I came to the sea for Nous (who came for grad school). It had nothing to do with feet or compensation or bloodfeud (though grad school does share some other elements in common with Icelandic sagas). But I have not made friends with the gulls or the ocean. The air is too thick. The winds are too tame. And there is no tundra anywhere.

Screw Njord. Bring on the wolves and the winds and the snow.

25 June, 2015


We've called Louhi "Toothless" ever since How to Train Your Dragon came out.

We did not expect that nickname to be prophetic.

She has lousy teeth. We always end up with one cat who does. The teeth themselves are fine, but the gums get all plaque-y inflamed. Pooka, as he got older (like, 9 and up) had to have yearly cleanings. Louhi's only seven, but we put her on a yearly cleaning schedule last year.

So fast forward to the vet calling and asking us to come in and 'talk about some options.' That's never good. We knew her bloodwork was fine, so we weren't thinking omg, she will die! or anything. And indeed, she will not die. But she does have relatively severe feline stomatitis. This is a fancy way of saying her gums and the rest of the mouth membranes are inflamed.

The vet was surprised. Most cats stop eating when it looks like her mouth does. She, of course, did not stop eating. (That's really our metric for cat health. If the cat eats, s/he's fine. If s/he doesn't, go to the vet ASAP.) And since she's all of 7.5 lbs, the eating is important. Neither of our cats now carry much body-fat insurance against major illness.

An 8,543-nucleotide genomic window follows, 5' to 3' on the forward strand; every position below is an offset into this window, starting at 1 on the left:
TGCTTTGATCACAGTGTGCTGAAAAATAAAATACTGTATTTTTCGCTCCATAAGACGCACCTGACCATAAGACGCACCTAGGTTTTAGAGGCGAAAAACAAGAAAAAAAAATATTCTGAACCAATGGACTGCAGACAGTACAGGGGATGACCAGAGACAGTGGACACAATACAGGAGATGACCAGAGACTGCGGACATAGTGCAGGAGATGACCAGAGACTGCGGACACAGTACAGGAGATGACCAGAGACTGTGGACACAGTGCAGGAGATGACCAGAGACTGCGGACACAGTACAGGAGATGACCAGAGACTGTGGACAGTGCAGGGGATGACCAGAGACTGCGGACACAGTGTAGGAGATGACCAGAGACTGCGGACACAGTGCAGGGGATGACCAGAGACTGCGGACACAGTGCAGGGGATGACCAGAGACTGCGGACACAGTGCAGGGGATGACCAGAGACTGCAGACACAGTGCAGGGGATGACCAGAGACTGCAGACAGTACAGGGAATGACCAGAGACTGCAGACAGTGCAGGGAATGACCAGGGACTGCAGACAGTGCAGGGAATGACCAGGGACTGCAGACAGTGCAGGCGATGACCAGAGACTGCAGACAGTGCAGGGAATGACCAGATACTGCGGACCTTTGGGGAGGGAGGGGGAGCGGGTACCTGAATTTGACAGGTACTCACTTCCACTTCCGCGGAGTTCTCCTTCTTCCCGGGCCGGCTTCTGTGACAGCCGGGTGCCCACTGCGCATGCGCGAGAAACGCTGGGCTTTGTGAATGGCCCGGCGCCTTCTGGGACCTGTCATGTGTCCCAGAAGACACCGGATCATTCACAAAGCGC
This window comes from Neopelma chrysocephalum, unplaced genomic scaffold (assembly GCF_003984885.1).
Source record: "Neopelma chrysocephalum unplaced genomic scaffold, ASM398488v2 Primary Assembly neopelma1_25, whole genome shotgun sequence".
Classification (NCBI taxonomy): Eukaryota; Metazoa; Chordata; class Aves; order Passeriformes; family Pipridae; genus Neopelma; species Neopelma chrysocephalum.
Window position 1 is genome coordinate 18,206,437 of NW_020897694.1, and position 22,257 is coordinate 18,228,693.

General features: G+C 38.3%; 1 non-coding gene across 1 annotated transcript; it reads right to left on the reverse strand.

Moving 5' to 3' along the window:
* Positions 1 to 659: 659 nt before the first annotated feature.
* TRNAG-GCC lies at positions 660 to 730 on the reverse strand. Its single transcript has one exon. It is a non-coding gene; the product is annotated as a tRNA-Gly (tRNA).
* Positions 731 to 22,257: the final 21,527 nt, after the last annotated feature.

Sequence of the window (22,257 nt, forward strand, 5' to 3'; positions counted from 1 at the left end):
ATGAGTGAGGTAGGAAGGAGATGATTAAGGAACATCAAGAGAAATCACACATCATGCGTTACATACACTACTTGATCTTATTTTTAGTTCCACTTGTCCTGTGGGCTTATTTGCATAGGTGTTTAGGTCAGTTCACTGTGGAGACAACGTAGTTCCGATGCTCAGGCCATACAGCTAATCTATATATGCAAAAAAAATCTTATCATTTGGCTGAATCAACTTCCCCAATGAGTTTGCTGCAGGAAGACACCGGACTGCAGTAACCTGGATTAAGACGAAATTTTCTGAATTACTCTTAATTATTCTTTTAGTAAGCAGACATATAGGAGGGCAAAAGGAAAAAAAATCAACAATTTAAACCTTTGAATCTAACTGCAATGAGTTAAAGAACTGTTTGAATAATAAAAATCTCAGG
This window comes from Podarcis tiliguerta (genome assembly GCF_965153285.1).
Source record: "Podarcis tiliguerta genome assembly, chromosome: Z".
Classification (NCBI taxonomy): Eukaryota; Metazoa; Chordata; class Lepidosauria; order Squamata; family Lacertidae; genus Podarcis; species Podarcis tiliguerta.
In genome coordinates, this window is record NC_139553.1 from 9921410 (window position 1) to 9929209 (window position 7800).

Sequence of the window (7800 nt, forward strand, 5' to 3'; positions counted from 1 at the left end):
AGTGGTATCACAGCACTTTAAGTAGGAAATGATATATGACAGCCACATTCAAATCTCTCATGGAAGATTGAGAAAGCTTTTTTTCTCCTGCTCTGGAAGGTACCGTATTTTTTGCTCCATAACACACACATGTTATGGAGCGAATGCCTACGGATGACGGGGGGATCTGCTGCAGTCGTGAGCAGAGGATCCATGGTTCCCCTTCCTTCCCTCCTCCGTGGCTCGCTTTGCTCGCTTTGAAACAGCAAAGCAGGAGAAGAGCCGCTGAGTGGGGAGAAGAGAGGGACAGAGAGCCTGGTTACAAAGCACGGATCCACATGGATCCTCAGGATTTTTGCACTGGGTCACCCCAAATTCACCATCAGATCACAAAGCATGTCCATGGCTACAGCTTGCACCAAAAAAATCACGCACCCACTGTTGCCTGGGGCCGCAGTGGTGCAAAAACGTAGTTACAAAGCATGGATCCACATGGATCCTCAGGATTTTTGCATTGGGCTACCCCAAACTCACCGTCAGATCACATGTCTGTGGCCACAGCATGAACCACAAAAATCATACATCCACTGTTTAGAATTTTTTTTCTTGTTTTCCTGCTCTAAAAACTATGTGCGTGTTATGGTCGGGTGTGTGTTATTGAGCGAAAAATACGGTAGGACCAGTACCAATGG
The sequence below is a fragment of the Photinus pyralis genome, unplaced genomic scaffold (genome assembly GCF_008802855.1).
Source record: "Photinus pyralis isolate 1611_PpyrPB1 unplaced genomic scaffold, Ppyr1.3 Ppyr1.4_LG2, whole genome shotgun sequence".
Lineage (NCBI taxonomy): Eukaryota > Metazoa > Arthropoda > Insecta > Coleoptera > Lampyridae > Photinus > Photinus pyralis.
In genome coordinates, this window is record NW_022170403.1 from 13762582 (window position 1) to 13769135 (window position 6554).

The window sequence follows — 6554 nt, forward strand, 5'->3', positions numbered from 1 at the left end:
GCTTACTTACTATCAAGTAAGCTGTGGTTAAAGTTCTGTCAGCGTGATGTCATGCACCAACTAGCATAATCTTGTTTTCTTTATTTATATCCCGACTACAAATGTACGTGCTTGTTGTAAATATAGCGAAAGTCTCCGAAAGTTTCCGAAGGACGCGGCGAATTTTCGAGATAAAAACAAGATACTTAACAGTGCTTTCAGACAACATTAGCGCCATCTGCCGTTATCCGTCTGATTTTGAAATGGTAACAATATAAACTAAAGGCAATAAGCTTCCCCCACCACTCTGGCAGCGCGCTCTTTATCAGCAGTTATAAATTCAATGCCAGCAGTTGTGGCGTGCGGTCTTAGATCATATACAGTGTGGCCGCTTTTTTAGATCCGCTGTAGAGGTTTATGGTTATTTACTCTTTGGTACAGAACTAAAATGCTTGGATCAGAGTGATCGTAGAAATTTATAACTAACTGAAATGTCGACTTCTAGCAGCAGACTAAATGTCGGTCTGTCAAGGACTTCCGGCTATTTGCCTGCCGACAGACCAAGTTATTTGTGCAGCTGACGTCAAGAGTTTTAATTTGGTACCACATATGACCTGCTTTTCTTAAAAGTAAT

It's an immune response, stomatitis, but in cats, they aren't quite sure why or when or how. She doesn't have a compromised immune system (like leukemia or FHIV). She has no apparent food allergies. And our vet was not all about 'stop her food now! let's do something else now!' He's pretty cautious and conservative with treatments. Always do the smallest thing first. Wait and see. Nothing drastic unless it's obvious that's what we need.

Which is good, because the treatment for stomatitis in cats is... well, there's steroids, which we will try first, but in severe cases (and the vet's on the fence about whether her case qualifies, since it's not the whole mouth affected), they remove the teeth. All the teeth. The vet thought maybe he could leave her a couple incisors and her lower fangs, because those parts of the mouth aren't mad yet. She's already down two. They sent them home with us in a little test tube.

On the one hand, steroids would be preferable to major mouth surgery. On the other, once the teeth are out, it's done. No more dental stuff. No more stomatitis, ever. We'll have to see which way she goes. She's a rescue, like Idris; her whole litter was bottle-raised from birth, but she was the runt. As in, our vet (who happened to be the vet who dealt with her litter, since he's one of the vets who works with the shelter) didn't think she'd make it. The foster mom insisted she would, and here she is. Does that mean she has issues that will manifest and kill her? I don't know. She's tiny. She's always been tiny. She was a PITA eater until we put her on a raw diet, but she's never been sickly or frail. So we'll see.

This has been one hella year for vet bills.